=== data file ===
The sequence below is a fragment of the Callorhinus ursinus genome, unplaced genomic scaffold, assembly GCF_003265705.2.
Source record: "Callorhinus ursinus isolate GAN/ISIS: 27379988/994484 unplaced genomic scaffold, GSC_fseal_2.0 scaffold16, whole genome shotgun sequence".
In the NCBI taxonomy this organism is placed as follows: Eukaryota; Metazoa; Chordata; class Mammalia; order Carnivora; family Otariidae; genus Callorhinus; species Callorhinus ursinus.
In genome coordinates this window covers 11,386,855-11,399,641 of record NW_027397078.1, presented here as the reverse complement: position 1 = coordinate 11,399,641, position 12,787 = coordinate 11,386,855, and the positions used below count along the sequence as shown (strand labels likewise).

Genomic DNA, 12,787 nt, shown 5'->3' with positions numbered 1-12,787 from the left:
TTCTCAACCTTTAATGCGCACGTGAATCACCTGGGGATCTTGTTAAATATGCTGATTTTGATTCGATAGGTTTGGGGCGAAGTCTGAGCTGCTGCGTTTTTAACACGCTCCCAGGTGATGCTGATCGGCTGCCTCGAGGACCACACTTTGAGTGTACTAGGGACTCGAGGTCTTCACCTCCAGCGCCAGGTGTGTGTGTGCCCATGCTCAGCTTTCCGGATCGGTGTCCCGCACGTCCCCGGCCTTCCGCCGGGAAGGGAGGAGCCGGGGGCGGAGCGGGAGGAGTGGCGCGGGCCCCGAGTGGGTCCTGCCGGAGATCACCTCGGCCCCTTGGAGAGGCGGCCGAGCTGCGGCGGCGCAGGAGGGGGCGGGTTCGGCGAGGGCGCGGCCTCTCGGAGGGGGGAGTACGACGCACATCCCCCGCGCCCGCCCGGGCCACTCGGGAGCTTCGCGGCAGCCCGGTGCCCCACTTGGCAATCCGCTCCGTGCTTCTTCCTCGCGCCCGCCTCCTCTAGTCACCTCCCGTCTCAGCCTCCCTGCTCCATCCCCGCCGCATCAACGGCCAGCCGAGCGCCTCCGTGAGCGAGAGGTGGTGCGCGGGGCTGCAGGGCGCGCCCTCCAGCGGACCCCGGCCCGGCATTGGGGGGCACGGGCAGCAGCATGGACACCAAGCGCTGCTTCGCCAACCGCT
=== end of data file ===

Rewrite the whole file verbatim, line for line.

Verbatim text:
The sequence below is a fragment of the Callorhinus ursinus genome, unplaced genomic scaffold, assembly GCF_003265705.2.
Source record: "Callorhinus ursinus isolate GAN/ISIS: 27379988/994484 unplaced genomic scaffold, GSC_fseal_2.0 scaffold16, whole genome shotgun sequence".
In the NCBI taxonomy this organism is placed as follows: Eukaryota; Metazoa; Chordata; class Mammalia; order Carnivora; family Otariidae; genus Callorhinus; species Callorhinus ursinus.
In genome coordinates this window covers 11,386,855-11,399,641 of record NW_027397078.1, presented here as the reverse complement: position 1 = coordinate 11,399,641, position 12,787 = coordinate 11,386,855, and the positions used below count along the sequence as shown (strand labels likewise).

Genomic DNA, 12,787 nt, shown 5'->3' with positions numbered 1-12,787 from the left:
TTCTCAACCTTTAATGCGCACGTGAATCACCTGGGGATCTTGTTAAATATGCTGATTTTGATTCGATAGGTTTGGGGCGAAGTCTGAGCTGCTGCGTTTTTAACACGCTCCCAGGTGATGCTGATCGGCTGCCTCGAGGACCACACTTTGAGTGTACTAGGGACTCGAGGTCTTCACCTCCAGCGCCAGGTGTGTGTGTGCCCATGCTCAGCTTTCCGGATCGGTGTCCCGCACGTCCCCGGCCTTCCGCCGGGAAGGGAGGAGCCGGGGGCGGAGCGGGAGGAGTGGCGCGGGCCCCGAGTGGGTCCTGCCGGAGATCACCTCGGCCCCTTGGAGAGGCGGCCGAGCTGCGGCGGCGCAGGAGGGGGCGGGTTCGGCGAGGGCGCGGCCTCTCGGAGGGGGGAGTACGACGCACATCCCCCGCGCCCGCCCGGGCCACTCGGGAGCTTCGCGGCAGCCCGGTGCCCCACTTGGCAATCCGCTCCGTGCTTCTTCCTCGCGCCCGCCTCCTCTAGTCACCTCCCGTCTCAGCCTCCCTGCTCCATCCCCGCCGCATCAACGGCCAGCCGAGCGCCTCCGTGAGCGAGAGGTGGTGCGCGGGGCTGCAGGGCGCGCCCTCCAGCGGACCCCGGCCCGGCATTGGGGGGCACGGGCAGCAGCATGGACACCAAGCGCTGCTTCGCCAACCGCT